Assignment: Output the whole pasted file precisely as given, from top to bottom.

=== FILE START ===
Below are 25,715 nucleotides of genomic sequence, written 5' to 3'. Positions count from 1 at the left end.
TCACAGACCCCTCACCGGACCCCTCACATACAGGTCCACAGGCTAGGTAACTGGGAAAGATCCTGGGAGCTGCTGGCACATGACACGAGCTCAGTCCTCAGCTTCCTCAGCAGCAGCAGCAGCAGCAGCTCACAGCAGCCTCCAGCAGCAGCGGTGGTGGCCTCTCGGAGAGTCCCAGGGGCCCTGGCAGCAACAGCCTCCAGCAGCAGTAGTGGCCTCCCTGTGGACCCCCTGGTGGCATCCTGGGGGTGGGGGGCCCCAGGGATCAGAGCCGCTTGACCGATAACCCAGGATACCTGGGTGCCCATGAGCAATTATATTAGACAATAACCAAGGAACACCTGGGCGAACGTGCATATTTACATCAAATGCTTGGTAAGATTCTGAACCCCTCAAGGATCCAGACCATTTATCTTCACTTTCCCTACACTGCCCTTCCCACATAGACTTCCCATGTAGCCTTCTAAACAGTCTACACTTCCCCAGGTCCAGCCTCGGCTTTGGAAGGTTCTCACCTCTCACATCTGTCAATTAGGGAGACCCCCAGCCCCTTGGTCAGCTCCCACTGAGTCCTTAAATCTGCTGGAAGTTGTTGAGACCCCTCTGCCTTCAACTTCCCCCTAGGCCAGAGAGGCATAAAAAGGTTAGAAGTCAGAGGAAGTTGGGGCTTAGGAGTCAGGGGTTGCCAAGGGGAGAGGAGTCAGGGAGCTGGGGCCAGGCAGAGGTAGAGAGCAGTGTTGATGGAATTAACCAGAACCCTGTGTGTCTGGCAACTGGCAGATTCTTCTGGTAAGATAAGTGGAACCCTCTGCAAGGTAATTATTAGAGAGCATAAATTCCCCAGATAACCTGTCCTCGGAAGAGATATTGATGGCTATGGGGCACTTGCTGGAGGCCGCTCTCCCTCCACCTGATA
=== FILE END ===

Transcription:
Below are 25,715 nucleotides of genomic sequence, written 5' to 3'. Positions count from 1 at the left end.
TCACAGACCCCTCACCGGACCCCTCACATACAGGTCCACAGGCTAGGTAACTGGGAAAGATCCTGGGAGCTGCTGGCACATGACACGAGCTCAGTCCTCAGCTTCCTCAGCAGCAGCAGCAGCAGCAGCTCACAGCAGCCTCCAGCAGCAGCGGTGGTGGCCTCTCGGAGAGTCCCAGGGGCCCTGGCAGCAACAGCCTCCAGCAGCAGTAGTGGCCTCCCTGTGGACCCCCTGGTGGCATCCTGGGGGTGGGGGGCCCCAGGGATCAGAGCCGCTTGACCGATAACCCAGGATACCTGGGTGCCCATGAGCAATTATATTAGACAATAACCAAGGAACACCTGGGCGAACGTGCATATTTACATCAAATGCTTGGTAAGATTCTGAACCCCTCAAGGATCCAGACCATTTATCTTCACTTTCCCTACACTGCCCTTCCCACATAGACTTCCCATGTAGCCTTCTAAACAGTCTACACTTCCCCAGGTCCAGCCTCGGCTTTGGAAGGTTCTCACCTCTCACATCTGTCAATTAGGGAGACCCCCAGCCCCTTGGTCAGCTCCCACTGAGTCCTTAAATCTGCTGGAAGTTGTTGAGACCCCTCTGCCTTCAACTTCCCCCTAGGCCAGAGAGGCATAAAAAGGTTAGAAGTCAGAGGAAGTTGGGGCTTAGGAGTCAGGGGTTGCCAAGGGGAGAGGAGTCAGGGAGCTGGGGCCAGGCAGAGGTAGAGAGCAGTGTTGATGGAATTAACCAGAACCCTGTGTGTCTGGCAACTGGCAGATTCTTCTGGTAAGATAAGTGGAACCCTCTGCAAGGTAATTATTAGAGAGCATAAATTCCCCAGATAACCTGTCCTCGGAAGAGATATTGATGGCTATGGGGCACTTGCTGGAGGCCGCTCTCCCTCCACCTGATA